Iran took the lead when substitute Rouzbeh Cheshmi struck a brilliant curling shot into the top corner from 25 yards. As Wales pushed forward in search of an equalizer, Iran countered in the 11th minute of stoppage time and Ramin Rezaeian sealed the 2-0 win with a neat finish. Cheshmi, awarded player of the match, later said the win was “due to the help of God and the work of the whole team.”
The victory keeps Iran’s hopes of qualifying for the tournament’s knockout stages alive before their final Group B game against Team USA on Tuesday—and it’s remarkable given the grim political backdrop that their players have had to contend with. The team’s stance on the mass protests at home over the death in police custody of 22-year-old Mahsa Amini for allegedly wearing a headscarf incorrectly, has proven unnervingly divisive.
The team’s decision not to sing the national anthem before their 6-2 defeat to England on Sunday was equally heralded and condemned by their compatriots, and afterwards Iran coach Carlos Queiroz talked of the pressure his young team was under as certain factions wanted to “kill them.” In an emotional diatribe, he urged supporters who wouldn’t back the team to “stay away.” But the squad was all caught up in celebration following their victory against Wales, as they repeatedly hoisted the 69-year-old high into the air in giddy celebration near the center circle.
“They deserved the win,” said Wales manager Rob Page. “We weren’t in the game at all.”
Before facing Wales the Iranian team did sing their national anthem, albeit timidly, which some observers attributed to the arrest the previous day of Voria Ghafouri, a former national team player, who has been outspoken in his criticism of the government, on charges of spreading propaganda. Many took Ghafouri’s detention as a threat to the team to fall in line.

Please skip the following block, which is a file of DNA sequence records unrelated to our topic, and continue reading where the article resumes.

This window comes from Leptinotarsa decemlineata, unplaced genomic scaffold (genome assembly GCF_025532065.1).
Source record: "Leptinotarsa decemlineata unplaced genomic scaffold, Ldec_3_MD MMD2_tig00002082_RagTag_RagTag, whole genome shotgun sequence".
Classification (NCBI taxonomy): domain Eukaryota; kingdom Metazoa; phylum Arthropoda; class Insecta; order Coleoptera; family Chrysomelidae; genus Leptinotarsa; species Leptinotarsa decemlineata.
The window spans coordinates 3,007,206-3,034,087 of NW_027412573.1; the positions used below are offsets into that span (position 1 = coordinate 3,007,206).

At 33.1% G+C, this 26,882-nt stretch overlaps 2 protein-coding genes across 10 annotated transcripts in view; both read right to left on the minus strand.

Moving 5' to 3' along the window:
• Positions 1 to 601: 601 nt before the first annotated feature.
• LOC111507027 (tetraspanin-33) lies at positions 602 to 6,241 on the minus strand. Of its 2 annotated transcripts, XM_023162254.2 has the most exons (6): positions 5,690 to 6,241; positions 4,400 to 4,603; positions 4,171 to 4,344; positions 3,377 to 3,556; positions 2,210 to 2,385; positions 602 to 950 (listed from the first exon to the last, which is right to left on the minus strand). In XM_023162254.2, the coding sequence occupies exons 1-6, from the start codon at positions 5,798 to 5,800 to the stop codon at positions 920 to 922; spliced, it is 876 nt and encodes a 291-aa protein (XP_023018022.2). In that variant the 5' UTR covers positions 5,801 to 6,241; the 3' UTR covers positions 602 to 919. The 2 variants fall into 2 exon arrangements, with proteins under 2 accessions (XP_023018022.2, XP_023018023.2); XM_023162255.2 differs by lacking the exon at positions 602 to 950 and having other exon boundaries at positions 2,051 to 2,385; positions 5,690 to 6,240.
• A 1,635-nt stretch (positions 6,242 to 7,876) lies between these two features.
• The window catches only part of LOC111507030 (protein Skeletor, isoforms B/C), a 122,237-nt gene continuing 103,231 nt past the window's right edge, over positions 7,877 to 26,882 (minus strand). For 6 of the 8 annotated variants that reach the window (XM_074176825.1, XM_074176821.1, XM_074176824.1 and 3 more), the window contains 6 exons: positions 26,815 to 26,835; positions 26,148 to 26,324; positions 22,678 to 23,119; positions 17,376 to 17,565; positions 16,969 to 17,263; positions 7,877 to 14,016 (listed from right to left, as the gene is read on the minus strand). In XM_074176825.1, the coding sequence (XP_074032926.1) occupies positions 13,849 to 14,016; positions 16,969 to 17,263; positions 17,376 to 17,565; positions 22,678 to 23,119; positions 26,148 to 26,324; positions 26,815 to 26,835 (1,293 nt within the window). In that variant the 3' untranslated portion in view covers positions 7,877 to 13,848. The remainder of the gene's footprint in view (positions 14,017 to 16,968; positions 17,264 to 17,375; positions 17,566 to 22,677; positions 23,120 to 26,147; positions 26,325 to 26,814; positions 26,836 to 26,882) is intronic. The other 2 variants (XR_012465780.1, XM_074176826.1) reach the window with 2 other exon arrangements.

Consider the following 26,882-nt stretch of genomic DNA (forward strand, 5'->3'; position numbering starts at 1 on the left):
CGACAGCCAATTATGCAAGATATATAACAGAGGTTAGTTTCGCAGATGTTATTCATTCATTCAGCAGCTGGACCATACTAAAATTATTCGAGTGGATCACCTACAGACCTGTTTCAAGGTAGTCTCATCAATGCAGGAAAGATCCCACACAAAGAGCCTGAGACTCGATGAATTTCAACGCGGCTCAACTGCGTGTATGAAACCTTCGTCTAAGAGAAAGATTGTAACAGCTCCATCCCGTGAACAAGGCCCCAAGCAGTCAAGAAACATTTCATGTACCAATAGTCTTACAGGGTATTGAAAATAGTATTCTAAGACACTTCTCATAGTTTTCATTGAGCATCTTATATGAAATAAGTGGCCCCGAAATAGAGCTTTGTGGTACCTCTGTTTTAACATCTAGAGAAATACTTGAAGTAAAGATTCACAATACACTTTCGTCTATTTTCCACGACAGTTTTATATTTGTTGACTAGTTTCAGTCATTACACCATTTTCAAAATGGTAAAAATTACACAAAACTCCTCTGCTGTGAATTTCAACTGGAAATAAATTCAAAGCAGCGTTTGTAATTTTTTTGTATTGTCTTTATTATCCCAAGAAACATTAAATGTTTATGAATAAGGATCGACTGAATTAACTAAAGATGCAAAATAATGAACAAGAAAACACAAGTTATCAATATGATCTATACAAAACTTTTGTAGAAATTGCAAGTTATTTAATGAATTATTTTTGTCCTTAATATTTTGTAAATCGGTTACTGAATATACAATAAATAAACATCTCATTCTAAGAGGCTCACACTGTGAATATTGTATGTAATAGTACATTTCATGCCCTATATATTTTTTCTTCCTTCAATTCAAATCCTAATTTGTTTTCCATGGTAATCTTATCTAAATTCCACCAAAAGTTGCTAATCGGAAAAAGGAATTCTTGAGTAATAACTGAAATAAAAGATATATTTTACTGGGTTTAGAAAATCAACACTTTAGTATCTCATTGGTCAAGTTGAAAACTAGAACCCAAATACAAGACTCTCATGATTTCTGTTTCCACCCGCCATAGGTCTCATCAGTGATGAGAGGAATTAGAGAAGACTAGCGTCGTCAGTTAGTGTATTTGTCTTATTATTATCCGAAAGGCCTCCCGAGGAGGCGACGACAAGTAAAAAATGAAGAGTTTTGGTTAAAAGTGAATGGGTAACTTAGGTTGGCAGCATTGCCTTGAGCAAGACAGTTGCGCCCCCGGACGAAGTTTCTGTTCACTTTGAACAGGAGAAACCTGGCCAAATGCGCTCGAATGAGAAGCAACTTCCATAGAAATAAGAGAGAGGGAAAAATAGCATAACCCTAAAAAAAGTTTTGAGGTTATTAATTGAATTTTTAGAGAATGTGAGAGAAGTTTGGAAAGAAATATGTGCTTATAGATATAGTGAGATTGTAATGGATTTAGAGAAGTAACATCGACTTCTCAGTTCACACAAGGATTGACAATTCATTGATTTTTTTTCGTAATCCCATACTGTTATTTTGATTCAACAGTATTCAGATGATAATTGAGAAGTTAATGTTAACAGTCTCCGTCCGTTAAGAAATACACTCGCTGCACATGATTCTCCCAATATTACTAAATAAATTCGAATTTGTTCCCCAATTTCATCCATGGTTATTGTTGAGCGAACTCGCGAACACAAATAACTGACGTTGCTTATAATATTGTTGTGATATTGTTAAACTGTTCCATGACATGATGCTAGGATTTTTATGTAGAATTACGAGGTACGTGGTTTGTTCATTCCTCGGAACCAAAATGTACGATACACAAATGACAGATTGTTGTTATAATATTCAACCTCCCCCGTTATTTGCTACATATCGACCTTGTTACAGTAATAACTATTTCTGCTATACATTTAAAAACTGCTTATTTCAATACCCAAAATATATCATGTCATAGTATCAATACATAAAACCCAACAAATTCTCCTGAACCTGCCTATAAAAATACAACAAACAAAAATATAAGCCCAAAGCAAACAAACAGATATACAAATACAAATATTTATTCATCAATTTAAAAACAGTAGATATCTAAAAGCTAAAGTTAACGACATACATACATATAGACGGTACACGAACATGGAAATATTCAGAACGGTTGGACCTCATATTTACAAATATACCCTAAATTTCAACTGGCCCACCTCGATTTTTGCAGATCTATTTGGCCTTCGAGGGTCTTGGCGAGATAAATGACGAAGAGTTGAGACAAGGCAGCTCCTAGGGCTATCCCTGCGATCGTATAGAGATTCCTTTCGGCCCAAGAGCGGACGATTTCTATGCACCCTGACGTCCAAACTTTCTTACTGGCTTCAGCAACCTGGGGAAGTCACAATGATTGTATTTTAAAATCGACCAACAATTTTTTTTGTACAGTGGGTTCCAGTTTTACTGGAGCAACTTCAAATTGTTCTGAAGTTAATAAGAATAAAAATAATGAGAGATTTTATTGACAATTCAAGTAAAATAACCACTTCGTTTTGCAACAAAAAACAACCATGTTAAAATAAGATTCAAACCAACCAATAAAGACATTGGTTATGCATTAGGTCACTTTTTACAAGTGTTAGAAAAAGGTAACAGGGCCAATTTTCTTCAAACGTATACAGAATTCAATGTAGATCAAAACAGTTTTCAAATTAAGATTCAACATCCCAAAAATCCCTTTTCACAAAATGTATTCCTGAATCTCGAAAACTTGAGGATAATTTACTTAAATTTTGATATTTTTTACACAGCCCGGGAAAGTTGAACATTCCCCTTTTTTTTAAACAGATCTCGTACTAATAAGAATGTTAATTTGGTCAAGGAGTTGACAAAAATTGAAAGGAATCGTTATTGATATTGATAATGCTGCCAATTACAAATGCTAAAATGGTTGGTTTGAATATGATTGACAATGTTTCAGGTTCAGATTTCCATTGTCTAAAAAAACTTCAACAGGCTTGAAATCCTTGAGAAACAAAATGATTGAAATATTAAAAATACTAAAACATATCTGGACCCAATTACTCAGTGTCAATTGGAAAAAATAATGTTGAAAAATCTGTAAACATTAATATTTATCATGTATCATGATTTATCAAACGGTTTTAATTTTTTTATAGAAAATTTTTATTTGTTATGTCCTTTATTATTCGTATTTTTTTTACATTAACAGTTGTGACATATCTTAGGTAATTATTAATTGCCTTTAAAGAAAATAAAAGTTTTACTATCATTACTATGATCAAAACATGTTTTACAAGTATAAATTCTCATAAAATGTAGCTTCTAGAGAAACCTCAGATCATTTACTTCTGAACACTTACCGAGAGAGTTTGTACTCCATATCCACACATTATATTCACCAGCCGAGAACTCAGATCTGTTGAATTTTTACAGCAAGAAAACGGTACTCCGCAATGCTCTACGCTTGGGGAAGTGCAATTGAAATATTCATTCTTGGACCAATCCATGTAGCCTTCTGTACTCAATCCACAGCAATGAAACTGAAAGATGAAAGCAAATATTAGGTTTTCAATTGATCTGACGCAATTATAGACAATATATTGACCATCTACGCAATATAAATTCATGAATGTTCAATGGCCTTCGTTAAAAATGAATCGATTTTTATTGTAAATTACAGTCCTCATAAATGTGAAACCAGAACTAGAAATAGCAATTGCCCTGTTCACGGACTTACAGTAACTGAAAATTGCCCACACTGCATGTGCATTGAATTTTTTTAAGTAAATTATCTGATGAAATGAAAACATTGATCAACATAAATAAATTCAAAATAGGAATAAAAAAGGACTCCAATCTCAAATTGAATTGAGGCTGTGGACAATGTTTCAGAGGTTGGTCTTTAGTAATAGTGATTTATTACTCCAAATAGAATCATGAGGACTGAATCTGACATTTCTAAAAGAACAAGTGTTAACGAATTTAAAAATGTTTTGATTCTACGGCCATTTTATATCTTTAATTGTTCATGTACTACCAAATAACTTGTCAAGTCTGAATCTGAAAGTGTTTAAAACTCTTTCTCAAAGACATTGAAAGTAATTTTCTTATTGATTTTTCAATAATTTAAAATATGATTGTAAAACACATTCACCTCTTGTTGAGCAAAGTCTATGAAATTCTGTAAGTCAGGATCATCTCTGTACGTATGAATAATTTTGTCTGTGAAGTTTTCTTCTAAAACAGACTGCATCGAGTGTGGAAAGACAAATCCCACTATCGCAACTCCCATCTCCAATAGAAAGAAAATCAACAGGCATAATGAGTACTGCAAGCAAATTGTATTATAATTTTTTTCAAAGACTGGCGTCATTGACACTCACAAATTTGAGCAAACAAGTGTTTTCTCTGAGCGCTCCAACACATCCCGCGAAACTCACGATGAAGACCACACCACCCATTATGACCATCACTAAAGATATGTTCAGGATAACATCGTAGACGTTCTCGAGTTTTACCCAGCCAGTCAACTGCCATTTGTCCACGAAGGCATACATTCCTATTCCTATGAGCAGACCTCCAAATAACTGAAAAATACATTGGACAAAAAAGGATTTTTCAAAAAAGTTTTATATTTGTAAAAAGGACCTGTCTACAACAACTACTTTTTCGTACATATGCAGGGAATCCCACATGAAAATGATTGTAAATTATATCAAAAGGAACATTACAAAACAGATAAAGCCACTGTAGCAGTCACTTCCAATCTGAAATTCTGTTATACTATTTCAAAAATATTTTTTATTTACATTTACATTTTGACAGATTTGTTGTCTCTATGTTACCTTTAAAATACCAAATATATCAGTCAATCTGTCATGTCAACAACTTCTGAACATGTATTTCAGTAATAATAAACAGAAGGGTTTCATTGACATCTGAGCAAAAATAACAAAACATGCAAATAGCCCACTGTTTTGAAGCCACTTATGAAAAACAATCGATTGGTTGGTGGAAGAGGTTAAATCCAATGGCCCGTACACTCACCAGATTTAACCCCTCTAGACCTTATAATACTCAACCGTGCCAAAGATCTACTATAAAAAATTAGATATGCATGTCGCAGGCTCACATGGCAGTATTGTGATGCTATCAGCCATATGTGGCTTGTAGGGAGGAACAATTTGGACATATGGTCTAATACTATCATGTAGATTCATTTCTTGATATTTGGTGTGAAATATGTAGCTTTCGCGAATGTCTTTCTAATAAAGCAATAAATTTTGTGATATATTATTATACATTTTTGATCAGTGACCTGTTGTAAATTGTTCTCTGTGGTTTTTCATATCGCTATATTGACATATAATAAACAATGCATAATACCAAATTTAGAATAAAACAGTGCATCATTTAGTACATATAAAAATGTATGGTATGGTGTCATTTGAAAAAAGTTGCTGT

Whatever the truth, Iran appeared transformed since their rout by England. They began in a high tempo style, harrying out of possession, dangerous from dead ball situations, and launching lightning counter attacks. Iran had a slick team goal narrowly disallowed for offside in the first half and hit the post twice in the second. Then Wales goalkeeper Wayne Hennessey received a red card for felling Iran striker Mehdi Taremi as he was bearing down on goal. Already in the ascendancy, Iran smelt blood following his dismissal.
“We played with a sense of unity, cohesion, and after the first game got back to our roots,” Queiroz told reporters after the game. “This was a chance to stop the bleeding and get back to credibility.”
Iran’s supporters are arguably the noisiest in Qatar yet divisions were stark. Around half of the traveling fans who arrived are affiliated with (and thus receiving tickets through) the Iranian Football Federation—and so are typically more loyal to the regime. Then there were thousands of supporters from the vibrant Iranian diaspora, many of whom could be seen wearing T-shirts protesting the death of Amini.
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Ahead of the match, regime backers were seen harassing those who were protesting the government. Shouting matches between fans chanting “Woman, Life, Liberty,” the clarion call of the demonstrations in Iran, and the “Islamic Republic!” rang out. Stadium officials also blocked Iranians from bringing pre-Islamic Revolutionary flags into the game.
“Iranian people are fighting for their lives, fighting for freedom,” says Thomas Nabi, 76, wearing a shirt that read “Free Iran.” Nabi was born in Iran but moved to the U.S. over three decades ago and now lives in Virginia. “All the young people here are against the regime.”
The debate over the protests will continue. But in terms of soccer, Group B looks incredibly tight. Iran memorably put the U.S out of the 1998 World Cup with a 2-1 thrashing.
“Everything is open in the group,” Quieroz told reporters afterwards. “What is important is that we have our goals and dreams in our hands.”
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